By Tomáš Tengely-Evans
Downloading PDF. Please wait... Issue 2698

Luxury furniture delivery firm claims its staff are ‘key workers’

This article is over 4 years, 3 months old
Issue 2698
The bulletin that was issued to workers
The bulletin that was issued to workers

A logistics company that delivers luxury furniture for Marks and Spencer made call centre workers come in claiming they were “critical” to tackling coronavirus.

Wincanton logistics issued a bulletin, seen by Socialist Worker, on Wednesday outlining “your role as a key worker”. It said, “As you may be aware, last week the government issued a list of critical sectors in which employees are defined as key workers, whose work is critical to the COVID-19 response.

“Currently, all our open operations fall into this category.”

“To reassure you, we are operating within these government guidelines and we are ready to respond to any changes.”

One of the call centre staff, Ralph, told Socialist Worker, “We were told to carry the bulletin at all times in case police stopped us. If we were delivering PPE for hospitals or food I would understand. But delivering luxury furniture is a not ‘crucial to the Covid-19 response’.”

The Wincanton worker said bosses had been forced into a partial climbdown with some staff allowed to stay at home. But call centre staff still had to come in. 

Ralph said, “On Friday we were told that they the company is cancelling all deliveries, but we’re still coming in and putting our health at risk.

“They sent out texts and emails telling people to contact us, when they do we have to tell them that they’re not going to get their furniture. I don’t understand why we’re still coming in, we’re still coming into contact with people and social distancing is not practical.”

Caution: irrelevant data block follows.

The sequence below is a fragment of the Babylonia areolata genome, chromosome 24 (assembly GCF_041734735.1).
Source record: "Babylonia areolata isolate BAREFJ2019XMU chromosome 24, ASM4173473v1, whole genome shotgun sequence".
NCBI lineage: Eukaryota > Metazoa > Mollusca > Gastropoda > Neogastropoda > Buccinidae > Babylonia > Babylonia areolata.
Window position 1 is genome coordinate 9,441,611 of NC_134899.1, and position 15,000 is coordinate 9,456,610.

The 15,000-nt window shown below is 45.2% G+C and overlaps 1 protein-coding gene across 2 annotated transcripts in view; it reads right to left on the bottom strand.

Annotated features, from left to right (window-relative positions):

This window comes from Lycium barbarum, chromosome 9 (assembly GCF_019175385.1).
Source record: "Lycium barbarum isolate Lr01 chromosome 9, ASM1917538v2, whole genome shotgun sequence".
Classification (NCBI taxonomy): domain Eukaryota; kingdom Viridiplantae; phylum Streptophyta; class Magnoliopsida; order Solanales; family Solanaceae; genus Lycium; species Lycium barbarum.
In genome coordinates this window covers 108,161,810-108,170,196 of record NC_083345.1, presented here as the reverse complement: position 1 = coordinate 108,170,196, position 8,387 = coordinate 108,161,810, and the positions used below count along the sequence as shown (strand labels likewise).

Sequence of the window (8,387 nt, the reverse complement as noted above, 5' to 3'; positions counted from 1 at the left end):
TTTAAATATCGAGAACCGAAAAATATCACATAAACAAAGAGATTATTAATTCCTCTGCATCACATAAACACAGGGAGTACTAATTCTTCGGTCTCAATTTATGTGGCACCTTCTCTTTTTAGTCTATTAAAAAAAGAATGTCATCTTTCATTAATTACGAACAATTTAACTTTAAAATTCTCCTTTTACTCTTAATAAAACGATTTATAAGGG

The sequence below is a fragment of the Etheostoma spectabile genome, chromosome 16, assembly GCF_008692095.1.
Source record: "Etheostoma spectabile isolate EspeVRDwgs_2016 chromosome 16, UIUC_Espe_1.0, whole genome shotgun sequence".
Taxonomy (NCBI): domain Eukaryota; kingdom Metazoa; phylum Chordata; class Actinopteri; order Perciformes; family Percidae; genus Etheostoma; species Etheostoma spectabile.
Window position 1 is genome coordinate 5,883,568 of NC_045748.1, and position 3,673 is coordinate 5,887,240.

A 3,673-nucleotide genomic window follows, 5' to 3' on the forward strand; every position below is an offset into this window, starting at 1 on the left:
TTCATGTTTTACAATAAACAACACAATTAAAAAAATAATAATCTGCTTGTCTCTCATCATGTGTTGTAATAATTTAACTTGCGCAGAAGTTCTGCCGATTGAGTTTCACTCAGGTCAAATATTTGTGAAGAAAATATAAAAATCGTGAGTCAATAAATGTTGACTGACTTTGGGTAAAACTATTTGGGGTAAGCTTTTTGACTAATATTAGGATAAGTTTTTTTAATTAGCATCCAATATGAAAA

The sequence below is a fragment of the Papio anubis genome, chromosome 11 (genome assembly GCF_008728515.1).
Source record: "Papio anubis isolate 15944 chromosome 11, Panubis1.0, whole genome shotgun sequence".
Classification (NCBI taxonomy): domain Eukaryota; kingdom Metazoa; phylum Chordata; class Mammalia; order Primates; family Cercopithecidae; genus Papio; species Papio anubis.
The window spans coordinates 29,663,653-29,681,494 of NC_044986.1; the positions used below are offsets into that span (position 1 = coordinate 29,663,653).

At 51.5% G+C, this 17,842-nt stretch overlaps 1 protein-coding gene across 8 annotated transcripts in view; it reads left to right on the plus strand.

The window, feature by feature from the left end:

Ralph added, “I’m not sure why they have made such a dramatic change like some other companies. The number of people in the call centre has been noticeably down as some people, who can afford to, say they’re self-isolating so they don’t have to come in.” 

Wincanton’s actions underline how bosses have tried to keep making profits at the expense of workers’ health and safety.

Management texted Ralph on Monday night of last week saying the office would be closed until further notice. But the following morning workers were told to come in anyway—then had their lunch break docked for coming in late. Ralph said, “How can we keep coming in when there will be nothing to do, but the issue for us is pay.”  

“If you have to self-isolate, we’ve been told to use our annual leave. Some people have a nest egg stashed away or savings and can afford to stay off, but I certainly cannot do it.  I think we shouldn’t be coming into the office and be on full pay—we’re on the minimum wage, it’s not exactly a lot.”

“Some of the furniture we deliver to people costs more than I make in a month.”

Ralph is pseudonym 

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